My main problem with calling the level one multiverse a collection of different universes is that these universes overlap enormously. I think a true multiverse ought to have distinct non-overlapping universes so that two observers can agree that they are in the same universe and no other. Even two earthbound humans can’t do that do that as your level I universe is very slightly different from mine, being centred on you.

I don’t think the level I multiverse is unfalsifiable. Tegmark makes the point that when a theory makes predictions that are not themselves observable, they are nevertheless falsifiable by finding that the theory doesn’t work in other respects. But the level I multiverse is clearly falsifiable. We could for instance find that space is too curved to extend much beyond the cosmic horizon, or see that space repeats by observing similarities and mirror images in what we see looking northwards and looking southwards. So far, the level I multiverse has survived such attempts to falsify it, which is hardly something to hold against it.

It’s also not a concept completely without practical implications. If there really are an infinite number of duplicates of you, that raises important questions about personal identity. If there is absolutely no difference between you and your clone, then does it even make sense to regard the two as distinct entities? If one of you were to suddenly die, and the other to live, would that not constitute a continuation of your identity? Might this not imply immortality?

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• Thanks. I agree on the naming issue for space just outside of our observable universe, but have some sympathy with calling the space 10^10^29 meters away another universe. I can see where you’re coming from on falsifiability.

I’m not sure about “practical” implications, but I do plan to discuss subjective immortality. I was holding off on that until after the Level III description.

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• On practical implications, I just mean that subjective immortality might have implications for decision-making where risk of death comes into it and in the whole outlook towards death in general. It makes suicide futile, for instance.

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• Hmmm, not sure if I buy that. If I’m in pain, and choose to end it, even if some versions of me might choose to endure, I can’t see how the local dead instance of me would feel their suffering. Likewise, if I’m in danger of death, it seems cold comfort that some putative versions of me somewhere will live on. In my local universe, I’d still be gone. Unless we start imagining things like joined consciousness or something.

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• That’s where it gets interesting. If there really is no difference between you, then I’m inclined to think there is no distinction.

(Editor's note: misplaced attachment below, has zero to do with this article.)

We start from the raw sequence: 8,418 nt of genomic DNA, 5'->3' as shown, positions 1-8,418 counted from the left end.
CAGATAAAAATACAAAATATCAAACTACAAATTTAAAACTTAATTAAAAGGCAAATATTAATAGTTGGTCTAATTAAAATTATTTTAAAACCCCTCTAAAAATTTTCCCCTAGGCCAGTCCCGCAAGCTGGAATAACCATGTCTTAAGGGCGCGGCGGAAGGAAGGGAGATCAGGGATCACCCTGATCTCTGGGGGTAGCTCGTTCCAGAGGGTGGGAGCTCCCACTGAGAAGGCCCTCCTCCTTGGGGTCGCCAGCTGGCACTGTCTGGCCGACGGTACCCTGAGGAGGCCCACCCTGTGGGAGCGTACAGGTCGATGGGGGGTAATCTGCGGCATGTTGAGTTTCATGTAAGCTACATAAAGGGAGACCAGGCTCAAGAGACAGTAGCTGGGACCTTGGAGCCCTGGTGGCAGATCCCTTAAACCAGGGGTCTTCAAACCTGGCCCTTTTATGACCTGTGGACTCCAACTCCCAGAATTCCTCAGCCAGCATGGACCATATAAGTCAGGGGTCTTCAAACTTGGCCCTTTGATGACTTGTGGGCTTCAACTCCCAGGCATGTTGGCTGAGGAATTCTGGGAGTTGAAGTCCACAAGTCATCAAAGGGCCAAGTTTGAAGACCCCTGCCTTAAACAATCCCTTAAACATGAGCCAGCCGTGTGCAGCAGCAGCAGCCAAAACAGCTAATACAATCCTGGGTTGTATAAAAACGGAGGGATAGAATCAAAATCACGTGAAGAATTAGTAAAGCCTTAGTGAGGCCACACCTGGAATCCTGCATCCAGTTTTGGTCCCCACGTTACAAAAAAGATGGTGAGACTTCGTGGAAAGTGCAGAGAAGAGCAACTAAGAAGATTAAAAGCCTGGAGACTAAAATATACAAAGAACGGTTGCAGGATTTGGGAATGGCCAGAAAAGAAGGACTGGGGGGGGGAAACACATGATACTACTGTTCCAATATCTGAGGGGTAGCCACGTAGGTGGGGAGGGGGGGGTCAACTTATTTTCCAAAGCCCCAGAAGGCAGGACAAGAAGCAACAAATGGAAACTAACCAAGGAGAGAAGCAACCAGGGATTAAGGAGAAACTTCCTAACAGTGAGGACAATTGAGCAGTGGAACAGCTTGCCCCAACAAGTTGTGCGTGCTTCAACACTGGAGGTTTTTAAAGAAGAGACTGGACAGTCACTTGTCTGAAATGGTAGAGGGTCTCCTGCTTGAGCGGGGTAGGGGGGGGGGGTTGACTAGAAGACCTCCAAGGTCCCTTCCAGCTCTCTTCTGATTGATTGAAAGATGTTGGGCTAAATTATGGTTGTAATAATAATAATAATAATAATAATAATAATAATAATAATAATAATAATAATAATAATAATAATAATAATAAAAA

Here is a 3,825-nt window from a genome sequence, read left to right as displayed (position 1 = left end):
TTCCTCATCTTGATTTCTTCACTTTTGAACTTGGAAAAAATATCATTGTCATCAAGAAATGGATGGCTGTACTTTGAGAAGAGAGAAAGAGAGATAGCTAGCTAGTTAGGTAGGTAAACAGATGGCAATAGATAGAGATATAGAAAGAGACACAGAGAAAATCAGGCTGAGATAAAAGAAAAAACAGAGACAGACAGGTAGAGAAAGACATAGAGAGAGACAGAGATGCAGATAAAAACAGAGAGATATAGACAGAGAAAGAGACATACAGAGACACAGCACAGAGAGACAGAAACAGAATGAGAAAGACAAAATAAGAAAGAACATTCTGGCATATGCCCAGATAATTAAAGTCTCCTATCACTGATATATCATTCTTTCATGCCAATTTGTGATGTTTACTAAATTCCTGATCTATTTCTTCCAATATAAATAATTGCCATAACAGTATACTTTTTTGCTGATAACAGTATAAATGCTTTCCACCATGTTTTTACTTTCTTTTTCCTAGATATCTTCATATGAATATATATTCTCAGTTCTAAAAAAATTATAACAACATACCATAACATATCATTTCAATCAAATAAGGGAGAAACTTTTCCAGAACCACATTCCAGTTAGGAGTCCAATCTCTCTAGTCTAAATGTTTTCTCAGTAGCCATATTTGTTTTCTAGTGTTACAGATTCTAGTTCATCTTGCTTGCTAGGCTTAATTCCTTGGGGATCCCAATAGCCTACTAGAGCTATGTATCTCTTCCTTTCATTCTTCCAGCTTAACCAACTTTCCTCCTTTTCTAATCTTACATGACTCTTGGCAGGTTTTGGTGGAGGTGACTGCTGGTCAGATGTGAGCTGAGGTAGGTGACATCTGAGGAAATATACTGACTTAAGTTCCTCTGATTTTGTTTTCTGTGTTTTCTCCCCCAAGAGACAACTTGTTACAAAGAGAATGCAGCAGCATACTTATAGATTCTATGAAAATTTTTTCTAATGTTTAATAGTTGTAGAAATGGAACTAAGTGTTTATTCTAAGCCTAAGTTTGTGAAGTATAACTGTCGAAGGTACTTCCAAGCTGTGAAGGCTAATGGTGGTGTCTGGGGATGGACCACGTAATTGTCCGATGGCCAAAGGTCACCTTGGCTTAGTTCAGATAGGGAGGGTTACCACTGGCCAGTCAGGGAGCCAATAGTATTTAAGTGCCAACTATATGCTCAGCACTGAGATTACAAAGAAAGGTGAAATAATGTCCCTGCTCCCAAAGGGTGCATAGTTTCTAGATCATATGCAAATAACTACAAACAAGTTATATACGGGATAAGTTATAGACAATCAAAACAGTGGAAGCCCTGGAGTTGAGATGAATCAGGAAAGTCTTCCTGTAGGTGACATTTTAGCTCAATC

Your argument assumes that it makes sense to identify yourself with a particular bunch of atoms, but if all the atoms in your body were swapped with identical ones one by one you would never know the difference (and essentially this is actually happening all the time due to natural processes).

So you’re not just a bunch of atoms. You are something about the way the atoms are arranged. But if the other you is arranged in the same way, then it is also you.

You could characterise this as joined consciousness but I wouldn’t see it as spooky or mysterious.

I’m not claiming this is the correct way to think of personal identity. I don’t think there is any satisfactory way really. Personal identity is a human intuitive concept that doesn’t really hold up to analysis, but this is my preferred way to think about it.

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• Obviously given the name of this site, I’m totally on board that we’re patterns, not the atoms that happen to make us up at the moment. And I think I’d take comfort if there was a copy of me within sight, that I knew existed, when my current instance lay dying. But I don’t really have enough faith in unseen copies, at least currently, for them to be of much comfort.

Personal identity is definitely a human intuition. One we evolved due to its survival advantage. Indeed, the very desire to have our pattern continue, to survive, is simply evolved programming. There’s no reason to want to survive, other than the urge. Still, knowing that doesn’t make the urge go away.

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2. john zande says:

Looking forward to it.

“Semantically, this seems like a questionable move. These regions seem like more of just the same universe. Initially I suspected this might be an attempt to redefine the multiverse into something non-controversial so the controversial versions wouldn’t be as much of a leap.”

Funny, i had the exact same thought when i first heard it presented like this.

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3. “Throughout infinite space, there would be infinite copies of you reading infinite copies of this blog entry. And there would be an infinite number of you in every possible variation of you leading every possible variation of your life.”